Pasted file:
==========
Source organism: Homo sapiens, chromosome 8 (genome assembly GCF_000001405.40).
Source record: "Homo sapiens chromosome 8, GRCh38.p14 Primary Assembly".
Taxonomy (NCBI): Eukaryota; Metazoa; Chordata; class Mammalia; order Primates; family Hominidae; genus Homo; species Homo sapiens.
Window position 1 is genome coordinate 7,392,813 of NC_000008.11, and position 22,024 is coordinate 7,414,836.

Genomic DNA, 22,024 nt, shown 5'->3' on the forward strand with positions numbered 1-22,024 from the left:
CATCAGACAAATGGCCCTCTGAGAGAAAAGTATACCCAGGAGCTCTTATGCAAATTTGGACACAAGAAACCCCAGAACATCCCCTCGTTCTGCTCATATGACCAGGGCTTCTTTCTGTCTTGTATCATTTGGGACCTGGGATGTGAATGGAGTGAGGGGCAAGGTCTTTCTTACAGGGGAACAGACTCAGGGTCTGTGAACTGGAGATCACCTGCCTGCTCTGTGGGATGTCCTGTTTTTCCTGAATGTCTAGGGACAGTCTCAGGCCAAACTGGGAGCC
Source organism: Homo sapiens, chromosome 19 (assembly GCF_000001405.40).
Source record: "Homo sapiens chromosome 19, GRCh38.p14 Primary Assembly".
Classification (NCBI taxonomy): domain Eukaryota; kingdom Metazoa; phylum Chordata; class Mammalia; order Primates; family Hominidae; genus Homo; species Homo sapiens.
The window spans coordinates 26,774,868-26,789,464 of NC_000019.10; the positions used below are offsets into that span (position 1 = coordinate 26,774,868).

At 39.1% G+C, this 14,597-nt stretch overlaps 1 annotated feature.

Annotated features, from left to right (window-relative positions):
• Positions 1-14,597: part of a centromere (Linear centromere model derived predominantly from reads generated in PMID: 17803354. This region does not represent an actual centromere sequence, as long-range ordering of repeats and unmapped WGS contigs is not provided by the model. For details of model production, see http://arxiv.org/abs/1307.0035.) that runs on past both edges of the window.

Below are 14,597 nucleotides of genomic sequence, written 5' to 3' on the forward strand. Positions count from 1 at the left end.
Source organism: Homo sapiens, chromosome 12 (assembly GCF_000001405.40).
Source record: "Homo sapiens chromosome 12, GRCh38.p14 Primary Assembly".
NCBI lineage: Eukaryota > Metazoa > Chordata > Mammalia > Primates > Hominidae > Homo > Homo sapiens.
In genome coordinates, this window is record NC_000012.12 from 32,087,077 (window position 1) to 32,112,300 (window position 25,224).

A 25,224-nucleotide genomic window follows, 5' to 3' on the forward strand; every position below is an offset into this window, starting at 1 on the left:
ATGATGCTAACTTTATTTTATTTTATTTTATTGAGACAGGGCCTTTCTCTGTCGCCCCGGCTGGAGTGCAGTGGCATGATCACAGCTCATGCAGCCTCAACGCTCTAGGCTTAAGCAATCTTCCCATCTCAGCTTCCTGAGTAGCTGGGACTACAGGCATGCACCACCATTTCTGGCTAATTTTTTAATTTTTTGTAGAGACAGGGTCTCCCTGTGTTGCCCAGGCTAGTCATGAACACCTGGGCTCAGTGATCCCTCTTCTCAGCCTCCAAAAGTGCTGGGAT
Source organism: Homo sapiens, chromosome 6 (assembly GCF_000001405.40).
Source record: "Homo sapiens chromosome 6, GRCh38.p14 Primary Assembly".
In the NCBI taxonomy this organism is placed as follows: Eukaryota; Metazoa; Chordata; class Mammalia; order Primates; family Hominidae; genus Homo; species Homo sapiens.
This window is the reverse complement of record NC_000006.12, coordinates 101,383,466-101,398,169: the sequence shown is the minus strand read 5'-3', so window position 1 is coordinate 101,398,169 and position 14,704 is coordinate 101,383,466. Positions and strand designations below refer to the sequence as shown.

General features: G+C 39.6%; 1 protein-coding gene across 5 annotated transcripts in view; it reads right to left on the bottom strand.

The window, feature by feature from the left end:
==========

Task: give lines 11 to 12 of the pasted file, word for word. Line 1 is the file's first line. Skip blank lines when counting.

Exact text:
At 39.1% G+C, this 14,597-nt stretch overlaps 1 annotated feature.

Annotated features, from left to right (window-relative positions):